Coercion between id_tbl and ts_tbl (and win_tbl) by default keeps intersecting attributes fixed and new attributes are by default inferred as for class instantiation. Each class comes with a class-specific implementation of the S3 generic function validate_tbl() which returns TRUE if the object is considered valid or a string outlining the type of validation failure that was encountered. Validity requires

1. inheriting from data.table and unique column names

2. for id_tbl that all columns specified by the non-zero length character vector holding onto the id_vars specification are available

3. for ts_tbl that the string-valued index_var column is available and does not intersect with id_vars and that the index column obeys the specified interval.

4. for win_tbl that the string-valued dur_var corresponds to a difftime vector and is not among the columns marked as index or ID variables

Finally, inheritance can be checked by calling is_id_tbl() and is_ts_tbl(). Note that due to ts_tbl inheriting from id_tbl, is_id_tbl() returns TRUE for both id_tbl and ts_tbl objects (and similarly for win_tbl), while is_ts_tbl() only returns TRUE for ts_tbl objects.

## Relationship to data.table

Both id_tbl and ts_tbl inherit from data.table and as such, functions intended for use with data.table objects can be applied to id_tbl and ts_tbl as well. But there are some caveats: Many functions introduced by data.table are not S3 generic and therefore they would have to be masked in order to retain control over how they operate on objects inheriting form data.table. Take for example the function data.table::setnames(), which changes column names by reference. Using this function, the name of an index column of an id_tbl object can me changed without updating the attribute marking the column as such and thusly leaving the object in an inconsistent state. Instead of masking the function setnames(), an alternative is provided as rename_cols(). In places where it is possible to seamlessly insert the appropriate function (such as base::names<-() or base::colnames<-()) and the responsibility for not using data.table::setnames() in a way that breaks the id_tbl object is left to the user.

Owing to data.table heritage, one of the functions that is often called on id_tbl and ts_tbl objects is base S3 generic [base::[()]. As this function is capable of modifying the object in a way that makes it incompatible with attached meta data, an attempt is made at preserving as much as possible and if all fails, a data.table object is returned instead of an object inheriting form id_tbl. If for example the index column is removed (or modified in a way that makes it incompatible with the interval specification) from a ts_tbl, an id_tbl is returned. If however the ID column is removed the only sensible thing to return is a data.table (see examples).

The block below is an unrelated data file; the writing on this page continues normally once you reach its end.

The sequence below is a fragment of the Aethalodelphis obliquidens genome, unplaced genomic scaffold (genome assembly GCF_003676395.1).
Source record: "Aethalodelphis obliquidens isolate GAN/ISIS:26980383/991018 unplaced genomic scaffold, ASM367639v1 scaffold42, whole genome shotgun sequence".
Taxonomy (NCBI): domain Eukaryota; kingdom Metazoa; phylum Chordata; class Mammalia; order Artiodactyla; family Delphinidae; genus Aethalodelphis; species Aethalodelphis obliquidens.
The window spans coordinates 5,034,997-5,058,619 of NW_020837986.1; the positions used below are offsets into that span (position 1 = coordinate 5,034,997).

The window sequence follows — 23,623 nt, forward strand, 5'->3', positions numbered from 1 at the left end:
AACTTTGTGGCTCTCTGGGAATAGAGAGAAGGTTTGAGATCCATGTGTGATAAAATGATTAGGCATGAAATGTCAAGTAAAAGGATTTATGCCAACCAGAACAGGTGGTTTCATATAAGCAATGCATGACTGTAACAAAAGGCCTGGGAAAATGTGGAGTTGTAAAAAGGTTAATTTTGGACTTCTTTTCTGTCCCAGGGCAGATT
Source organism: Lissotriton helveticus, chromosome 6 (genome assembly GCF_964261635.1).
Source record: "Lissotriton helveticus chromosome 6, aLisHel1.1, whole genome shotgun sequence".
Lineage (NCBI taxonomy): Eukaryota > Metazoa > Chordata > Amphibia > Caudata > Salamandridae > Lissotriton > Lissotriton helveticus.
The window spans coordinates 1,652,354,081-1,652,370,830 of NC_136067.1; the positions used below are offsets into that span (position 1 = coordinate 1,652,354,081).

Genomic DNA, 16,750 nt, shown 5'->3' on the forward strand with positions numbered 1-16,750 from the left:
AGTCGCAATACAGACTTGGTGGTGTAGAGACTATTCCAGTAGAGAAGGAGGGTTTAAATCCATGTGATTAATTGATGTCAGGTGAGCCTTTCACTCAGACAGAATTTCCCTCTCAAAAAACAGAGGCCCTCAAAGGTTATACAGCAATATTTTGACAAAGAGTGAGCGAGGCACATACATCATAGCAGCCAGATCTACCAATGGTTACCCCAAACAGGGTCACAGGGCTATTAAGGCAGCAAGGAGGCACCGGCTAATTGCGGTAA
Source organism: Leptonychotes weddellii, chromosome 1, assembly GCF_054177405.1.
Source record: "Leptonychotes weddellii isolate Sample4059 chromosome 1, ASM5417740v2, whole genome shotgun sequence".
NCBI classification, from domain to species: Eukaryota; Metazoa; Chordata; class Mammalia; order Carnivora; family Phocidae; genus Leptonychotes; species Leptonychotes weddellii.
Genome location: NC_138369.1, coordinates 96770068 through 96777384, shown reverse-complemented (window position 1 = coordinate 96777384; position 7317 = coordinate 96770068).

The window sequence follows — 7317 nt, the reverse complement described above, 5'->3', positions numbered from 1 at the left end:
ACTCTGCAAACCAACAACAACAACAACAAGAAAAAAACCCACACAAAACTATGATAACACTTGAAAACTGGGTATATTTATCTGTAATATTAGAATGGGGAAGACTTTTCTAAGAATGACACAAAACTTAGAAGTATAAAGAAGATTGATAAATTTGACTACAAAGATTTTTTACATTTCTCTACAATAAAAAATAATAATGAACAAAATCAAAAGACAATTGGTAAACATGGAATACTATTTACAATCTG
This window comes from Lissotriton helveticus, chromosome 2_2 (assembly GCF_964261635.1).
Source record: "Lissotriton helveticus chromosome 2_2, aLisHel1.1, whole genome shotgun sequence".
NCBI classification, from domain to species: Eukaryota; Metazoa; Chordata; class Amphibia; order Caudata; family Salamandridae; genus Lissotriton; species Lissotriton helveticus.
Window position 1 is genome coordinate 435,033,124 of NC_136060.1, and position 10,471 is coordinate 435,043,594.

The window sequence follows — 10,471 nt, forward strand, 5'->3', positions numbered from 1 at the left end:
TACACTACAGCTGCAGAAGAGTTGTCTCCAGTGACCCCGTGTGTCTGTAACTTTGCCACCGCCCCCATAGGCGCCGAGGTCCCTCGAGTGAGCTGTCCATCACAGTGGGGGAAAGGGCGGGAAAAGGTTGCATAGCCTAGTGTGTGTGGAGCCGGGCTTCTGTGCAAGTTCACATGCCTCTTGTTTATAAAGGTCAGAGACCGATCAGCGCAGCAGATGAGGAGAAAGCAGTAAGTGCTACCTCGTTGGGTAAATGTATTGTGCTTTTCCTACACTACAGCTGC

## Examples

tbl <- id_tbl(a = 1:10, b = rnorm(10))
is_id_tbl(tbl)
#> [1] TRUEis_ts_tbl(tbl)
#> [1] FALSE
dat <- data.frame(a = 1:10, b = hours(1:10), c = rnorm(10))
tbl <- as_ts_tbl(dat, "a")
is_id_tbl(tbl)
#> [1] TRUEis_ts_tbl(tbl)
#> [1] TRUE
tmp <- as_id_tbl(tbl)
is_ts_tbl(tbl)
#> [1] TRUEis_ts_tbl(tmp)
#> [1] FALSE
tmp <- as_id_tbl(tbl, by_ref = TRUE)
is_ts_tbl(tbl)
#> [1] FALSEis_ts_tbl(tmp)
#> [1] FALSE
tbl <- id_tbl(a = 1:10, b = rnorm(10))
names(tbl) <- c("c", "b")
tbl
#> # An id_tbl: 10 ✖ 2
#> # Id var:      c
#>        c      b
#>    <int>  <dbl>
#>  1     1  0.151
#>  2     2 -0.293
#>  3     3  0.255
#>  4     4 -0.553
#>  5     5  1.41
#>  6     6 -0.795
#>  7     7 -1.57
#>  8     8 -1.04
#>  9     9  1.02
#> 10    10 -0.702
tbl <- id_tbl(a = 1:10, b = rnorm(10))
validate_tbl(data.table::setnames(tbl, c("c", "b")))
#> [1] "x does not contain column a"
#> attr(,"assert_class")
#> [1] "has_cols_assert"
tbl <- id_tbl(a = 1:10, b = rnorm(10))
validate_tbl(rename_cols(tbl, c("c", "b")))
#> [1] TRUE
tbl <- ts_tbl(a = rep(1:2, each = 5), b = hours(rep(1:5, 2)), c = rnorm(10))
tbl[, c("a", "c"), with = FALSE]
#> # An id_tbl: 10 ✖ 2
#> # Id var:      a
#>        a      c
#>    <int>  <dbl>
#>  1     1 -0.691
#>  2     1  1.34
#>  3     1  2.74
#>  4     1 -0.944
#>  5     1 -1.78
#>  6     2 -0.716
#>  7     2  0.911
#>  8     2 -0.772
#>  9     2 -0.782
#> 10     2 -0.432tbl[, c("b", "c"), with = FALSE]
#>           b          c
#>  1: 1 hours -0.6912054
#>  2: 2 hours  1.3398599
#>  3: 3 hours  2.7361084
#>  4: 4 hours -0.9441017
#>  5: 5 hours -1.7810619
#>  6: 1 hours -0.7160587
#>  7: 2 hours  0.9110785
#>  8: 3 hours -0.7721921
#>  9: 4 hours -0.7820777
#> 10: 5 hours -0.4321952tbl[, list(a, b = as.double(b), c)]
#> # An id_tbl: 10 ✖ 3
#> # Id var:      a
#>        a     b      c
#>    <int> <dbl>  <dbl>
#>  1     1     1 -0.691
#>  2     1     2  1.34
#>  3     1     3  2.74
#>  4     1     4 -0.944
#>  5     1     5 -1.78
#>  6     2     1 -0.716
#>  7     2     2  0.911
#>  8     2     3 -0.772
#>  9     2     4 -0.782
#> 10     2     5 -0.432